About the Pacific Coast Architecture Database

This website provides a range of information on the buildings and architects of California, Oregon and Washington. Also included are professionals in other fields who have made an impact on the built environment, such as landscape architects, interior designers, engineers, urban planners, developers, and building contractors. Building records are tied to those of their creators (when known) and include historical and geographical information and images. Bibliographical information, such as magazine and book citations and web sites, has also been linked for creators and their partnerships and structures.

PCAD History

PCAD was created in 2002 by Alan Michelson, now Head of the Built Environments Library, University of Washington, Seattle, while he worked as Architecture and Design Librarian at the University of California, Los Angeles (UCLA). First conceived of as the California Architecture Database (CAD), the scope was expanded to the Pacific Coast in 2005 when the site moved, with Alan, to the University of Washington Libraries website.

The original project aimed to create a biographical dictionary for relatively unknown and unhearlded designers who participated in developing California's built environment, utilizing the capabilities of the internet to make this information available to the public. Throughout its lifetime this original intention has remained consistent: to provide a public database from which a range of information on designers, structures, partnerships, and bibliographic literature could be linked and searched in various ways.

Alan Michelson has input most of the information currently populating the database. Additional assistance has been provided by UW students, Dipti Shah, Sara Lachman and Josh Polansky. Special thanks to Catherine Westergaard for her research assistance. The UW Library's Noreen Jacky has also provided extensive research information for PCAD.

PCAD Technology: Evolving with the web

Over the years the technology used for PCAD has been revamped on several occasions, following a trajectory that typifies how web applications have evolved since the turn of the millennium. Based on this history we have retroactively designated the current version PCAD 4.0, as it represents the fourth major technological change.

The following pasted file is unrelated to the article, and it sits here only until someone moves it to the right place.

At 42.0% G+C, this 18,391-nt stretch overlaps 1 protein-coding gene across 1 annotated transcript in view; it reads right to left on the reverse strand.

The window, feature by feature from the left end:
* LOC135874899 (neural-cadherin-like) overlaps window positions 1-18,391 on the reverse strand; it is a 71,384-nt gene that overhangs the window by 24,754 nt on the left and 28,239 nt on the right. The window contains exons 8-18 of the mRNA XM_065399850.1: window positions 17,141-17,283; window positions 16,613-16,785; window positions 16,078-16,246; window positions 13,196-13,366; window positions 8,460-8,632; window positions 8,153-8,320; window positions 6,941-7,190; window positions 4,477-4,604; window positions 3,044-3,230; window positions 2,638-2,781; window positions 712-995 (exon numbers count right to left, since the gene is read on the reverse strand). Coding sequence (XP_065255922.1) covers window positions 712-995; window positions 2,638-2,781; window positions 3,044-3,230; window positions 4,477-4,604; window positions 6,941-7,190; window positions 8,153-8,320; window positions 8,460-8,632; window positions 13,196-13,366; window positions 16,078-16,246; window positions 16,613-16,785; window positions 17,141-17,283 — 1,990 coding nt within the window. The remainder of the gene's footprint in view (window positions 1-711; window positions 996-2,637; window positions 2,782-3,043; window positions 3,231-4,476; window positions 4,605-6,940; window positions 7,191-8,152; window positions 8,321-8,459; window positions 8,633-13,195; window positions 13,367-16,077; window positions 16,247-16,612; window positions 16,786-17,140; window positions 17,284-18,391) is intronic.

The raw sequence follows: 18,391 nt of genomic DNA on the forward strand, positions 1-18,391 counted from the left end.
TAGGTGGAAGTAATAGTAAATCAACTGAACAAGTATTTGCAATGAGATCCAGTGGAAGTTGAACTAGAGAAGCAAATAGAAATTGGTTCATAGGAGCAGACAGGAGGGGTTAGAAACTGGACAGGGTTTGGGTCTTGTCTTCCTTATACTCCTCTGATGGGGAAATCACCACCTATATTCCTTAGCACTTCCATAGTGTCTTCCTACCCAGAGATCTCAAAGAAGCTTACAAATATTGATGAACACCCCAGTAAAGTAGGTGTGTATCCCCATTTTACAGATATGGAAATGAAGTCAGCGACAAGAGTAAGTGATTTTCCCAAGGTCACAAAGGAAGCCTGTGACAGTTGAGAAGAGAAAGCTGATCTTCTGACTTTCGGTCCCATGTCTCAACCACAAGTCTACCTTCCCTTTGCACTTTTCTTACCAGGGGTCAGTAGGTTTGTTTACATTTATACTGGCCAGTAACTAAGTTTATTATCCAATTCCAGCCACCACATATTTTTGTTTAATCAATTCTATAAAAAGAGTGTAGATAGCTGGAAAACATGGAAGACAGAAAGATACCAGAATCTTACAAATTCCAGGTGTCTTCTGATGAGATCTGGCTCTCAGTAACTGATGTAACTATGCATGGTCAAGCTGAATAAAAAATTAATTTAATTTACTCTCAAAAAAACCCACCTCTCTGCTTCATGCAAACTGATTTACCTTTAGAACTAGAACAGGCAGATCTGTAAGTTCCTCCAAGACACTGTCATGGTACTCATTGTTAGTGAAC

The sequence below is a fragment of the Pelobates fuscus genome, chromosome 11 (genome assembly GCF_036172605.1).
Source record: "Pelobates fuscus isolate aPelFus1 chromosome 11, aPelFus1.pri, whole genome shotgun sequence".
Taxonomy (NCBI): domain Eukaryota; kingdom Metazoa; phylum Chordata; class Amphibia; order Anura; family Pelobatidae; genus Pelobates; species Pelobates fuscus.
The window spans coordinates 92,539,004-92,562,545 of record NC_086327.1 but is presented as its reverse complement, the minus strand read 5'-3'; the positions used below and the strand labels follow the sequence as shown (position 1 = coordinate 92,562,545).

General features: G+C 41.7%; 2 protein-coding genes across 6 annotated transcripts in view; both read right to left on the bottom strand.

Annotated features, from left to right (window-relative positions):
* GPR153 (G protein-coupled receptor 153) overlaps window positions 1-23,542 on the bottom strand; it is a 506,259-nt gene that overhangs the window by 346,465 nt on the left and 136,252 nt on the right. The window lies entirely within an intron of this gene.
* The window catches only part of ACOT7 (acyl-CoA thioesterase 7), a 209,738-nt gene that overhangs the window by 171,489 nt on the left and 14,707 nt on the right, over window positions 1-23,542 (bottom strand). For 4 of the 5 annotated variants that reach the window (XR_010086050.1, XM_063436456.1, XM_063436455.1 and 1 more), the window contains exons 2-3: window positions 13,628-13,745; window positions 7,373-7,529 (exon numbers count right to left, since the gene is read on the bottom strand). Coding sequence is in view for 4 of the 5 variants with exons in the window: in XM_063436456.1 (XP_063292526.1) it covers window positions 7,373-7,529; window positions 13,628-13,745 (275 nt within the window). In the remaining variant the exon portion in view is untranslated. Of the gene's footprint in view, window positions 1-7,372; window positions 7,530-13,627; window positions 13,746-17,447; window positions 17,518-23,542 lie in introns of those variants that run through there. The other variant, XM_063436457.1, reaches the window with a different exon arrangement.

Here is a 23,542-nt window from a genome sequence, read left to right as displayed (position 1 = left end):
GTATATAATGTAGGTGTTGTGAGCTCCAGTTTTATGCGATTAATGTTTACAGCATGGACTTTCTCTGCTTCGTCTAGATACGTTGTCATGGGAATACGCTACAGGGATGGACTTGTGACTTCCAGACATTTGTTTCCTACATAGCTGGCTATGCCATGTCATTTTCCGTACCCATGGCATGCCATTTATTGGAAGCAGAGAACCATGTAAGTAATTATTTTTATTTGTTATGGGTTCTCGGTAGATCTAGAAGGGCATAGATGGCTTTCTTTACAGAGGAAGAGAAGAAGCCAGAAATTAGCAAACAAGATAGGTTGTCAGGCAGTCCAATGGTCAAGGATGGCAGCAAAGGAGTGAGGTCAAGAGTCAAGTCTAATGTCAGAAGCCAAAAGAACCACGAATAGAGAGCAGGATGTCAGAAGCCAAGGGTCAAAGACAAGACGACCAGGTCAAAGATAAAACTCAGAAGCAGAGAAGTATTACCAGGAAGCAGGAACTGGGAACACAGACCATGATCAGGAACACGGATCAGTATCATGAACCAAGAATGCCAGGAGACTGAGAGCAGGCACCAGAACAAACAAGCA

1.0: The first version of PCAD dating to 2002 was implemented by Terry Zeyen and Stephen Davison of UCLA Libraries on the ColdFusion platform, with a Microsoft Access database back-end.

2.0: When the website moved to UW in 2005, a new version was implemented by the University of Washington Libraries ITS group. This involved migrating the database to a modern client-server platform, Postgresql, which is still used today, and implementing a new front-end in php.

3:0: In PCAD's third iteration, also done by UW Libraries ITS and dating to 2009, the web application was re-implemented in python using the Django MVC framework. At the time Django was rather new and its choice a somewhat daring move, but this decision proved to be a sound one. Joe Edwards, formerly of the UW Libraries, was instrumental in developing its current form, while recent alterations and improvements have been made by the UW's Anne Graham, Corey Murata and Anjanette Young.

4.0: The most recent major revision of PCAD retained the Django-Postgresql platform but brought the user interface up-to-date using the Bootstrap CSS/Javascript framework, along with several other Django and Javascript libraries. In addition the administrative back-end was revamped to ease data entry and validation. Alex Tulinsky, a UW doctoral candidate in architectural history and theory, who also has extensive experience as a web developer, made these enhancements. He has reshaped the database's new format and helped to conceptualize long-term goals. For more details see this overview of the changes, and further descriptions of the mapping and network visualization features.

As part of the PCAD 4.0 rollout the application was re-deployed in a virtual server environment provisioned by the University of Washington IT group. This new environment will ease maintenance and allow for future enhancements and growth. The website's new identity was futher "branded" with its new URL.